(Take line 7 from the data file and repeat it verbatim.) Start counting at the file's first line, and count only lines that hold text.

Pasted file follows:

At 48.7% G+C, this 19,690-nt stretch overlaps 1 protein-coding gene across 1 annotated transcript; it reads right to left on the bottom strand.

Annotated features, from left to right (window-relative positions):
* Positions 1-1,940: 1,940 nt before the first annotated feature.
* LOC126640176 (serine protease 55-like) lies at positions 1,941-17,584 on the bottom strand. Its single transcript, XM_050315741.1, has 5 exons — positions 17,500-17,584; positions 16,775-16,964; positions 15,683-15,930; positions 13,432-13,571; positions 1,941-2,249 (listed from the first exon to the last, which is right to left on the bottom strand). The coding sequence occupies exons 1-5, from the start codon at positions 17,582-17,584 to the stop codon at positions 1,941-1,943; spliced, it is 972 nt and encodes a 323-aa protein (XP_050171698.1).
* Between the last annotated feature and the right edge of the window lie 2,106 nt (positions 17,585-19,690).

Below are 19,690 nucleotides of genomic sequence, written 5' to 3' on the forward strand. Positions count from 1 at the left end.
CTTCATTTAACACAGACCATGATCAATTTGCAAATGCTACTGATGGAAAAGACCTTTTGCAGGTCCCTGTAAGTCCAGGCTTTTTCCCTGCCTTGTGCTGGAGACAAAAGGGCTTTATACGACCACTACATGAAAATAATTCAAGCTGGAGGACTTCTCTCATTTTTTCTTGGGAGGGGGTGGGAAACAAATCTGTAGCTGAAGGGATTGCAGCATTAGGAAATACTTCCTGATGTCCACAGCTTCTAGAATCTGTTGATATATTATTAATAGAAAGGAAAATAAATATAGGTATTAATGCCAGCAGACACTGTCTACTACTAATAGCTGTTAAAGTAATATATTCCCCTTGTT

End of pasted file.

CTTCATTTAACACAGACCATGATCAATTTGCAAATGCTACTGATGGAAAAGACCTTTTGCAGGTCCCTGTAAGTCCAGGCTTTTTCCCTGCCTTGTGCTGGAGACAAAAGGGCTTTATACGACCACTACATGAAAATAATTCAAGCTGGAGGACTTCTCTCATTTTTTCTTGGGAGGGGGTGGGAAACAAATCTGTAGCTGAAGGGATTGCAGCATTAGGAAATACTTCCTGATGTCCACAGCTTCTAGAATCTGTTGATATATTATTAATAGAAAGGAAAATAAATATAGGTATTAATGCCAGCAGACACTGTCTACTACTAATAGCTGTTAAAGTAATATATTCCCCTTGTT